For introductory courses in Urban Geography, Urban Sociology, Urban Politics, and Urban Planning.This text examines the changing and developing geographies of U.S. cities and the interdependent processes that bring about urbanization throughout the nation.
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This text examines the changing and developing geographies of U.S. cities and the interdependent processes that bring about urbanization throughout the nation.Excerpt. © Reprinted by permission. All rights reserved.:
Towns and cities are in constant flux. They are hives of industry and crucibles of social, cultural, and political change, where there is always something happening. At times, circumstances accelerate the restlessness of urban change, with the result that the function, form, and appearance of cities are transformed. Such was the case a hundred years ago, when a combination of economic, social, and technological changes were turning cities in Europe and America inside out and upside down, forging, in the process, the physical, economic, and political framework for the evolution of the "modern" city.
We are currently living through another phase of transformation, this time involving global processes of economic, cultural, and political change. Within the cities of the developed world, the classic mosaic of central city neighborhoods has become blurred as cleavages of income, race, and family status have been fragmented by new lifestyle and cultural preferences. The long-standing distinction between central cities and suburbs has become less and less straightforward as economic reorganization has brought about a selective recentralization of commercial and residential land uses in tandem with a selective decentralization of commerce and industry. Outlying centers big enough to be called "edge cities" and "boomburbs" have appeared, as if from nowhere.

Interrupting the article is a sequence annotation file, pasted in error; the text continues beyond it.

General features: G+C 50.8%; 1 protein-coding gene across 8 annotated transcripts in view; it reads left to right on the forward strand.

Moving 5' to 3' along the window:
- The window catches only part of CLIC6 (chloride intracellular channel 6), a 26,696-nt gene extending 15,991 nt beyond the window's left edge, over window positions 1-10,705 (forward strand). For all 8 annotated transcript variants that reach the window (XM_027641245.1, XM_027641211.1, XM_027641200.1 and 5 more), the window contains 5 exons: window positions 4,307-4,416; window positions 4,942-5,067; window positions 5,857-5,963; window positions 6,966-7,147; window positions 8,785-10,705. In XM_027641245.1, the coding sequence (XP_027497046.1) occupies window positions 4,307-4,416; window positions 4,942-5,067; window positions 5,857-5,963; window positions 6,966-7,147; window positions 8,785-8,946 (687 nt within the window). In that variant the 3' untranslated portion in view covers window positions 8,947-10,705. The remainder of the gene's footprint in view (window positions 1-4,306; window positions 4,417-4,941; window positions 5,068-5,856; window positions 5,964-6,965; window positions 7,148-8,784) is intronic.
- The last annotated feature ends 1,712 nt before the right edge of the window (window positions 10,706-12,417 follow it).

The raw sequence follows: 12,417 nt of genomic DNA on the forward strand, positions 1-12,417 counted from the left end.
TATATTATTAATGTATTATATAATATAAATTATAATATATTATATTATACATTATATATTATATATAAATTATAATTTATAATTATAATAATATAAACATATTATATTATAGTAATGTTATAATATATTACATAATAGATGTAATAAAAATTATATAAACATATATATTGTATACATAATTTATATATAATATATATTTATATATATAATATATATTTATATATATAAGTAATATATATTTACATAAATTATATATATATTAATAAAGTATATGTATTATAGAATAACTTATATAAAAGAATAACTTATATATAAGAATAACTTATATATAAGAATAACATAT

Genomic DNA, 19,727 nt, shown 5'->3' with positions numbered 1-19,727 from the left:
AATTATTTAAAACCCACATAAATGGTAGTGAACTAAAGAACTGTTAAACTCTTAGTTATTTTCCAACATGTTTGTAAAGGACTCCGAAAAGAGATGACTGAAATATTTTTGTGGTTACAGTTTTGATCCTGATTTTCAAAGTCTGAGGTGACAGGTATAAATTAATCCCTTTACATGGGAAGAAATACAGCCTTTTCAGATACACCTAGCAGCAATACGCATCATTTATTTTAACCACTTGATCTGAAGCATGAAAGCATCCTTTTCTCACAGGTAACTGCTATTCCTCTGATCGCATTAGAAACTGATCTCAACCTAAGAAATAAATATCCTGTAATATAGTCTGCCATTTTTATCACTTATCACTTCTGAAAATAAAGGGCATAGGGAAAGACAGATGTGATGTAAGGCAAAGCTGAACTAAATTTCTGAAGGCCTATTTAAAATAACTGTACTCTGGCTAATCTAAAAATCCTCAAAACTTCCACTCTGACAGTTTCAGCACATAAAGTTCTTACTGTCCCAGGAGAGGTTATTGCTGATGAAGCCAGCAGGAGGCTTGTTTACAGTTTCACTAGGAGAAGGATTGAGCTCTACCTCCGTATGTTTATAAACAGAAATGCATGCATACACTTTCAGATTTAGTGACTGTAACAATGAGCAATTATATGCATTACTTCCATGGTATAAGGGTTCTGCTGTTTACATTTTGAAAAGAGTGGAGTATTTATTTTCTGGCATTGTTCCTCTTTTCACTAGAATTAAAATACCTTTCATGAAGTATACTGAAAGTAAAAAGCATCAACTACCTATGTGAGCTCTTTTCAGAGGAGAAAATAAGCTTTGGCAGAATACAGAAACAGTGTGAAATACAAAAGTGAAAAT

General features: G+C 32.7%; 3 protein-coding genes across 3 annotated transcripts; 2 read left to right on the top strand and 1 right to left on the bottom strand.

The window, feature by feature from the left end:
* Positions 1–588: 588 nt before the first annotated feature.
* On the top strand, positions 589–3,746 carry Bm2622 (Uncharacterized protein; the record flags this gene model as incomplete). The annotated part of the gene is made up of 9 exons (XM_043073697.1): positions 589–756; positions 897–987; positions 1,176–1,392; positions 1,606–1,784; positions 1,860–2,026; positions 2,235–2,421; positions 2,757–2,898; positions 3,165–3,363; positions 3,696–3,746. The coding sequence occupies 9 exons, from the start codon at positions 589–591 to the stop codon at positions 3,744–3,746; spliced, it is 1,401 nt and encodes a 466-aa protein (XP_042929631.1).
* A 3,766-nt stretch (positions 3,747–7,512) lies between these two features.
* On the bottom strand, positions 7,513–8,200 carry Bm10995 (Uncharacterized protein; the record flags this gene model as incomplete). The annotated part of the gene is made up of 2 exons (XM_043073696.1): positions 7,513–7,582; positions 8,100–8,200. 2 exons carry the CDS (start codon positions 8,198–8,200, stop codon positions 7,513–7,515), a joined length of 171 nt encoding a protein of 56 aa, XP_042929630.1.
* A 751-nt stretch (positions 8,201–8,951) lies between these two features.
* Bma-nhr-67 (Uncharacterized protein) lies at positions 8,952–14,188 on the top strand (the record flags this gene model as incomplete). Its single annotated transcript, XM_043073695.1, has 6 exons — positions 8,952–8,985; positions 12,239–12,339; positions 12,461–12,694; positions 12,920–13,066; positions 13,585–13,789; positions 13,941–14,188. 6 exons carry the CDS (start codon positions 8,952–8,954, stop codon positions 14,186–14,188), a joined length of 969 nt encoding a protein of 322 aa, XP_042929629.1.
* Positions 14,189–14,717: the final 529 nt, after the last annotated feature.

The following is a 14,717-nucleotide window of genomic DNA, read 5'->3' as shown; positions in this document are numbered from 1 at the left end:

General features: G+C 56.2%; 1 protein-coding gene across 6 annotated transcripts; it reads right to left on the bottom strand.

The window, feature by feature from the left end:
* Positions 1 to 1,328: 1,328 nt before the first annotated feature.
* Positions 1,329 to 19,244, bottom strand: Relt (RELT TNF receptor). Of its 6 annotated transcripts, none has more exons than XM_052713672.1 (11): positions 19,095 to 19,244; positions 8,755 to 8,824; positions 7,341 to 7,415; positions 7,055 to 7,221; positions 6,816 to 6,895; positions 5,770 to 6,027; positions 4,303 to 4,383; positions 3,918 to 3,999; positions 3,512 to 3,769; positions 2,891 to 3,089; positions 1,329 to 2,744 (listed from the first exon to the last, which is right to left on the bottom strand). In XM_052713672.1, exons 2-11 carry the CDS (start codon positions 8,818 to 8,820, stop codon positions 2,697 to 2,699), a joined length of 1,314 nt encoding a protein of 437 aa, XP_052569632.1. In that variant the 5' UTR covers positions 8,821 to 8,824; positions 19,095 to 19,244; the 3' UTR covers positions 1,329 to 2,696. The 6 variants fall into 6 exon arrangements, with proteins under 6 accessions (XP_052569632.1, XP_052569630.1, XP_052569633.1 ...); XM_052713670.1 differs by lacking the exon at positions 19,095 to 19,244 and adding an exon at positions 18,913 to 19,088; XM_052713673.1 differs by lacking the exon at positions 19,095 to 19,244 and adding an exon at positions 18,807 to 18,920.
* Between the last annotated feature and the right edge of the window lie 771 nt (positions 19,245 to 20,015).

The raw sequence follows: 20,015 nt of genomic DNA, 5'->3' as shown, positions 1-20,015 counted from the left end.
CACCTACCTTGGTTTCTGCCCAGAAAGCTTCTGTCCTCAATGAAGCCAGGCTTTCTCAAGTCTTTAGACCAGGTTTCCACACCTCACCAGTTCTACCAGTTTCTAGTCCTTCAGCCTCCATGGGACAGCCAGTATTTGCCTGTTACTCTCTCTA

Meanwhile, cities in less developed countries have grown at unprecedented rates, with distinctive processes of urbanization creating new patterns of land use and posing new sets of problems. A pressing problem today for many less developed countries is a process of overurbanization in which cities are growing more rapidly than the jobs and housing that they can sustain. There has been a "quartering" of cities into spatially partitioned, compartmentalized residential enclaves. Luxury homes and apartment complexes correspond with an often dynamic formal sector of the economy that offers well-paid jobs and opportunities; these contrast sharply with the slums and squatter settlements of people working in the informal sector—in jobs not regulated by the state—who are disadvantaged by a lack of formal education and training and the often rigid divisions of labor shaped by gender, race, and ethnicity.
Urban geography allows us to address these trends, to relate them to our own individual lives and concerns, and to speculate on how they play a role in other fields of study such as economics, history, sociology, and planning. The study of urban geography can help us better understand the marketplace and appreciate the interdependencies involved in local, national, and international economic development. It can provide us with an appreciation of history and the relationships among art, economics, and society. It can illuminate the interplay of science and technology with economic and social change, reveal important dimensions of race and gender, raise important issues of social inequality, and point to important lessons for governance and policy. Most of all, of course, it can help us to understand, analyze, and interpret the landscapes, economies, and communities of towns and cities around the world.